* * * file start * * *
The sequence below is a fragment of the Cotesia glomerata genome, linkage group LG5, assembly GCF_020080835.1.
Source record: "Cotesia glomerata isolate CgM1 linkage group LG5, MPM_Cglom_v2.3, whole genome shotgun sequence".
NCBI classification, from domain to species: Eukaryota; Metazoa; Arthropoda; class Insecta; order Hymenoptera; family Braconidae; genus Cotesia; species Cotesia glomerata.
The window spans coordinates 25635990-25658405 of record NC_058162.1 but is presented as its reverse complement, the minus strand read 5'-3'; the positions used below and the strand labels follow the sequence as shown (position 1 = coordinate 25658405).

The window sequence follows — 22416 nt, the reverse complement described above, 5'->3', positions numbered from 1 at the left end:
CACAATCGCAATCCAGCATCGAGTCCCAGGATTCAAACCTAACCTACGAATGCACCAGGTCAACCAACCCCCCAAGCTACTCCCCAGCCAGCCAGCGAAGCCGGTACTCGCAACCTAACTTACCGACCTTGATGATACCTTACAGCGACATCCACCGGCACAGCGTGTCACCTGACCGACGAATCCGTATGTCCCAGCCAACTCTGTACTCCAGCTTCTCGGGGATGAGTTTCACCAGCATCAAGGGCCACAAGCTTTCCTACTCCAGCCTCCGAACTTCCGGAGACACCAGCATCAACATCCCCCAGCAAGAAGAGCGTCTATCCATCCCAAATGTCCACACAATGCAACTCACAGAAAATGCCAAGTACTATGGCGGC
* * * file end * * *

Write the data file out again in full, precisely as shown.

The sequence below is a fragment of the Cotesia glomerata genome, linkage group LG5, assembly GCF_020080835.1.
Source record: "Cotesia glomerata isolate CgM1 linkage group LG5, MPM_Cglom_v2.3, whole genome shotgun sequence".
NCBI classification, from domain to species: Eukaryota; Metazoa; Arthropoda; class Insecta; order Hymenoptera; family Braconidae; genus Cotesia; species Cotesia glomerata.
The window spans coordinates 25635990-25658405 of record NC_058162.1 but is presented as its reverse complement, the minus strand read 5'-3'; the positions used below and the strand labels follow the sequence as shown (position 1 = coordinate 25658405).

The window sequence follows — 22416 nt, the reverse complement described above, 5'->3', positions numbered from 1 at the left end:
CACAATCGCAATCCAGCATCGAGTCCCAGGATTCAAACCTAACCTACGAATGCACCAGGTCAACCAACCCCCCAAGCTACTCCCCAGCCAGCCAGCGAAGCCGGTACTCGCAACCTAACTTACCGACCTTGATGATACCTTACAGCGACATCCACCGGCACAGCGTGTCACCTGACCGACGAATCCGTATGTCCCAGCCAACTCTGTACTCCAGCTTCTCGGGGATGAGTTTCACCAGCATCAAGGGCCACAAGCTTTCCTACTCCAGCCTCCGAACTTCCGGAGACACCAGCATCAACATCCCCCAGCAAGAAGAGCGTCTATCCATCCCAAATGTCCACACAATGCAACTCACAGAAAATGCCAAGTACTATGGCGGC